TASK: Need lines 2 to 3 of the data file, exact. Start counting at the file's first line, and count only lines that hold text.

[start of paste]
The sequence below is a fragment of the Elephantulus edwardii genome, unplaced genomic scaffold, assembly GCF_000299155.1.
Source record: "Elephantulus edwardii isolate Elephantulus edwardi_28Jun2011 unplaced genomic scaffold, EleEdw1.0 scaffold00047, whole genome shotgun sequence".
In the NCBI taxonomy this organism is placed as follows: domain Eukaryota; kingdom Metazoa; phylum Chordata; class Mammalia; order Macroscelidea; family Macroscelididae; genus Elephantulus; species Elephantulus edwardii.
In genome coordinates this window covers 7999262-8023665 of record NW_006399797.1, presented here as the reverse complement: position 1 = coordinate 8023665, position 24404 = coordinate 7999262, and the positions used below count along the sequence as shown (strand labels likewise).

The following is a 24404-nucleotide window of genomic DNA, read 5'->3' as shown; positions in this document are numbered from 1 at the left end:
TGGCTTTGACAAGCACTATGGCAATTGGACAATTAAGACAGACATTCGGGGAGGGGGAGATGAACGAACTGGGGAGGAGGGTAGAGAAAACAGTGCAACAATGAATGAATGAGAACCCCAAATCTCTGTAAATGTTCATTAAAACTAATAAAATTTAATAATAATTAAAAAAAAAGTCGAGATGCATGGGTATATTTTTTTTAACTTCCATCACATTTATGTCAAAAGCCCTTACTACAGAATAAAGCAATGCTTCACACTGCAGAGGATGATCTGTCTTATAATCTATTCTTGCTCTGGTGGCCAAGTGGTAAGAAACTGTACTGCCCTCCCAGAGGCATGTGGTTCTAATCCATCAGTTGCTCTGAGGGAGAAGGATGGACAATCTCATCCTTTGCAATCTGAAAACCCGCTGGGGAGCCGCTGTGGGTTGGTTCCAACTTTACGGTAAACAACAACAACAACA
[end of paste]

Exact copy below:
Source record: "Elephantulus edwardii isolate Elephantulus edwardi_28Jun2011 unplaced genomic scaffold, EleEdw1.0 scaffold00047, whole genome shotgun sequence".
In the NCBI taxonomy this organism is placed as follows: domain Eukaryota; kingdom Metazoa; phylum Chordata; class Mammalia; order Macroscelidea; family Macroscelididae; genus Elephantulus; species Elephantulus edwardii.